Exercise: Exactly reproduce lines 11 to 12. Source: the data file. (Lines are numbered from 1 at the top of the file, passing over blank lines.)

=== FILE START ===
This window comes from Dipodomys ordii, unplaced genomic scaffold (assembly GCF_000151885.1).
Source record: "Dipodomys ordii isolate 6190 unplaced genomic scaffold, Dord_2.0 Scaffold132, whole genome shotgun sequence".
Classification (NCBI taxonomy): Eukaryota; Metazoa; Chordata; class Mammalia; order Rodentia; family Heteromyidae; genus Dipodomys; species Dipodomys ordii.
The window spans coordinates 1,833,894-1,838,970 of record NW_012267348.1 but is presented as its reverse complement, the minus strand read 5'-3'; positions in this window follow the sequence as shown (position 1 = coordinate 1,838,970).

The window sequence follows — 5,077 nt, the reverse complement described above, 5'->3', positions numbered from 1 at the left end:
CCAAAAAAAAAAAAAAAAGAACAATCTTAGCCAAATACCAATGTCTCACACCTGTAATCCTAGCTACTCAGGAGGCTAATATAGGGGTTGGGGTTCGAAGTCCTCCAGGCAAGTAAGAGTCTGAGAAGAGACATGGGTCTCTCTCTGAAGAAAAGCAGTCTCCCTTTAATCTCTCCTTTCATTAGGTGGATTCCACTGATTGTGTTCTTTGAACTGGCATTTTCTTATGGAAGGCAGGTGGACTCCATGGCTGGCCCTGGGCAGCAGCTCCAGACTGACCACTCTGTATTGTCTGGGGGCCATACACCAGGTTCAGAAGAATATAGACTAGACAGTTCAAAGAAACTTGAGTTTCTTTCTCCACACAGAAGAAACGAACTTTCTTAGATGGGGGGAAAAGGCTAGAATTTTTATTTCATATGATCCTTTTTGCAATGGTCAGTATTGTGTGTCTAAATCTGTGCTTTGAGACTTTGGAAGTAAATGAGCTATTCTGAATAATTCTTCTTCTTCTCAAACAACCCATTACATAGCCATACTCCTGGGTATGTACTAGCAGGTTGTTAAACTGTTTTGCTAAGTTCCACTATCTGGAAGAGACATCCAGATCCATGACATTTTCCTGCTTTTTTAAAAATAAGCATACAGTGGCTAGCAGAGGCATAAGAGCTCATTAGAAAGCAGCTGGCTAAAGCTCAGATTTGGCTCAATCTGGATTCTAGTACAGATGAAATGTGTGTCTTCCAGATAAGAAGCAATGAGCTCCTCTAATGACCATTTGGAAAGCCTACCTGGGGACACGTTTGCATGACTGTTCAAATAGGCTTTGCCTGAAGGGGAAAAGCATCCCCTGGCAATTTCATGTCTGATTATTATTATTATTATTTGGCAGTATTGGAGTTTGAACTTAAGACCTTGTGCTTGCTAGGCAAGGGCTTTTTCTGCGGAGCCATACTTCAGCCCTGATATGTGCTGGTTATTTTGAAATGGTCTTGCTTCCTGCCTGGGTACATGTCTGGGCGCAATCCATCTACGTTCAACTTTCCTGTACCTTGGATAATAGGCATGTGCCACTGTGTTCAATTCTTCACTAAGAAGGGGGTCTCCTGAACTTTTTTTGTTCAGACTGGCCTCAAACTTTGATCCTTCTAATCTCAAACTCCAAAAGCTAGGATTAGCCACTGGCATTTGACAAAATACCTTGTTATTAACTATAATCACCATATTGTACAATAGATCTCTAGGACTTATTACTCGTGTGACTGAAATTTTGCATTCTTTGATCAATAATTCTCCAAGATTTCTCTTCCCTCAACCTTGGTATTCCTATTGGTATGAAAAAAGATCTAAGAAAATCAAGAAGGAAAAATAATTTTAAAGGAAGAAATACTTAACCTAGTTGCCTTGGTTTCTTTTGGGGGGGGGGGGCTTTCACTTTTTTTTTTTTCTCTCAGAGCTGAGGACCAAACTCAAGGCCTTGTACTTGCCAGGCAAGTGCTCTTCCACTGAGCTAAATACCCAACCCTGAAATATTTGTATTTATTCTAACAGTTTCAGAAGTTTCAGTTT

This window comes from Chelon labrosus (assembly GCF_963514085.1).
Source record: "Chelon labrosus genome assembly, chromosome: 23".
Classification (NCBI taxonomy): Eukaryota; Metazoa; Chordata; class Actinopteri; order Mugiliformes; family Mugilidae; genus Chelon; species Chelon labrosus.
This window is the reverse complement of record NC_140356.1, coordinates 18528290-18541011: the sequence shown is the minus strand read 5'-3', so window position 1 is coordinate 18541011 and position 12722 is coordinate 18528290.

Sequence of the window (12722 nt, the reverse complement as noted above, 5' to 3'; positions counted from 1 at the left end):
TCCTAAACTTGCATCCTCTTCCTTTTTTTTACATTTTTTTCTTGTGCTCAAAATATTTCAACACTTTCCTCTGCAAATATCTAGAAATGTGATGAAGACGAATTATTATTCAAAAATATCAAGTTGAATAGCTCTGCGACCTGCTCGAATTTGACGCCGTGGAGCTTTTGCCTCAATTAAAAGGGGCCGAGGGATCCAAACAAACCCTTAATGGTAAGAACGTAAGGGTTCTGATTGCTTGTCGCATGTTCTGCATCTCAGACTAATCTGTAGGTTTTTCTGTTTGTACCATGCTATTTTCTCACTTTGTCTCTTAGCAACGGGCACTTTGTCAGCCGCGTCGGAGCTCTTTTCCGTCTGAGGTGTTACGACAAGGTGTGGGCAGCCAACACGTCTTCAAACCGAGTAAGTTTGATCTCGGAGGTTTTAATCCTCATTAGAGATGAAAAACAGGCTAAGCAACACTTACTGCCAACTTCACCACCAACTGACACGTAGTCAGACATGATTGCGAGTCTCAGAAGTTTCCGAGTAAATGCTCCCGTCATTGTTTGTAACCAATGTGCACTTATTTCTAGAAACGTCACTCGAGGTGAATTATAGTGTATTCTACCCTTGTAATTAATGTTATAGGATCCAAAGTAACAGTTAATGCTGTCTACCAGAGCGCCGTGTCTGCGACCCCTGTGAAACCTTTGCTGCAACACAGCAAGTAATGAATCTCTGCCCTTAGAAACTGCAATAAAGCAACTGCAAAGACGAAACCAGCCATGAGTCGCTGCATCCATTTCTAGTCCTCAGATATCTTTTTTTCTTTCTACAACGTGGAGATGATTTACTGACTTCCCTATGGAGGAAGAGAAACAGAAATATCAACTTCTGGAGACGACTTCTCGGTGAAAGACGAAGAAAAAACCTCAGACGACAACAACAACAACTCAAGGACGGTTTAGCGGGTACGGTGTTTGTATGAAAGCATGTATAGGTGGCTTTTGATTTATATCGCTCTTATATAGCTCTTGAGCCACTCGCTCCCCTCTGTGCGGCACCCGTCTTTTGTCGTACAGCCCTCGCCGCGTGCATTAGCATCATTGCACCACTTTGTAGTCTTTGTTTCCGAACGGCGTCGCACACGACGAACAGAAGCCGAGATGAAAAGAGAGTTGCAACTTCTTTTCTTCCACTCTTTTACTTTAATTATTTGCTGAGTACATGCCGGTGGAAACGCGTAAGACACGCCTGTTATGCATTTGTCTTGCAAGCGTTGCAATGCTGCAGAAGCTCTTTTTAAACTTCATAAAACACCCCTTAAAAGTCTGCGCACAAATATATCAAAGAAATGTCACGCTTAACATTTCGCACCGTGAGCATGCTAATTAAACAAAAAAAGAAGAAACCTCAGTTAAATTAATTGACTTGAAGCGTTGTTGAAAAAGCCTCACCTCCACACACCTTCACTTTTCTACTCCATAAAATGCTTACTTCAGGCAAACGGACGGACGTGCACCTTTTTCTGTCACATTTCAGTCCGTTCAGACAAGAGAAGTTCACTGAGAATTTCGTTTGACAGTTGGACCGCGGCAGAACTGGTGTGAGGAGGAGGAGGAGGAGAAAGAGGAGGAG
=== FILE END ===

Sequence of the window (12722 nt, the reverse complement as noted above, 5' to 3'; positions counted from 1 at the left end):
TCCTAAACTTGCATCCTCTTCCTTTTTTTTACATTTTTTTCTTGTGCTCAAAATATTTCAACACTTTCCTCTGCAAATATCTAGAAATGTGATGAAGACGAATTATTATTCAAAAATATCAAGTTGAATAGCTCTGCGACCTGCTCGAATTTGACGCCGTGGAGCTTTTGCCTCAATTAAAAGGGGCCGAGGGATCCAAACAAACCCTTAATGGTAAGAACGTAAGGGTTCTGATTGCTTGTCGCATGTTCTGCATCTCAGACTAATCTGTAGGTTTTTCTGTTTGTACCATGCTATTTTCTCACTTTGTCTCTTAGCAACGGGCACTTTGTCAGCCGCGTCGGAGCTCTTTTCCGTCTGAGGTGTTACGACAAGGTGTGGGCAGCCAACACGTCTTCAAACCGAGTAAGTTTGATCTCGGAGGTTTTAATCCTCATTAGAGATGAAAAACAGGCTAAGCAACACTTACTGCCAACTTCACCACCAACTGACACGTAGTCAGACATGATTGCGAGTCTCAGAAGTTTCCGAGTAAATGCTCCCGTCATTGTTTGTAACCAATGTGCACTTATTTCTAGAAACGTCACTCGAGGTGAATTATAGTGTATTCTACCCTTGTAATTAATGTTATAGGATCCAAAGTAACAGTTAATGCTGTCTACCAGAGCGCCGTGTCTGCGACCCCTGTGAAACCTTTGCTGCAACACAGCAAGTAATGAATCTCTGCCCTTAGAAACTGCAATAAAGCAACTGCAAAGACGAAACCAGCCATGAGTCGCTGCATCCATTTCTAGTCCTCAGATATCTTTTTTTCTTTCTACAACGTGGAGATGATTTACTGACTTCCCTATGGAGGAAGAGAAACAGAAATATCAACTTCTGGAGACGACTTCTCGGTGAAAGACGAAGAAAAAACCTCAGACGACAACAACAACAACTCAAGGACGGTTTAGCGGGTACGGTGTTTGTATGAAAGCATGTATAGGTGGCTTTTGATTTATATCGCTCTTATATAGCTCTTGAGCCACTCGCTCCCCTCTGTGCGGCACCCGTCTTTTGTCGTACAGCCCTCGCCGCGTGCATTAGCATCATTGCACCACTTTGTAGTCTTTGTTTCCGAACGGCGTCGCACACGACGAACAGAAGCCGAGATGAAAAGAGAGTTGCAACTTCTTTTCTTCCACTCTTTTACTTTAATTATTTGCTGAGTACATGCCGGTGGAAACGCGTAAGACACGCCTGTTATGCATTTGTCTTGCAAGCGTTGCAATGCTGCAGAAGCTCTTTTTAAACTTCATAAAACACCCCTTAAAAGTCTGCGCACAAATATATCAAAGAAATGTCACGCTTAACATTTCGCACCGTGAGCATGCTAATTAAACAAAAAAAGAAGAAACCTCAGTTAAATTAATTGACTTGAAGCGTTGTTGAAAAAGCCTCACCTCCACACACCTTCACTTTTCTACTCCATAAAATGCTTACTTCAGGCAAACGGACGGACGTGCACCTTTTTCTGTCACATTTCAGTCCGTTCAGACAAGAGAAGTTCACTGAGAATTTCGTTTGACAGTTGGACCGCGGCAGAACTGGTGTGAGGAGGAGGAGGAGGAGAAAGAGGAGGAG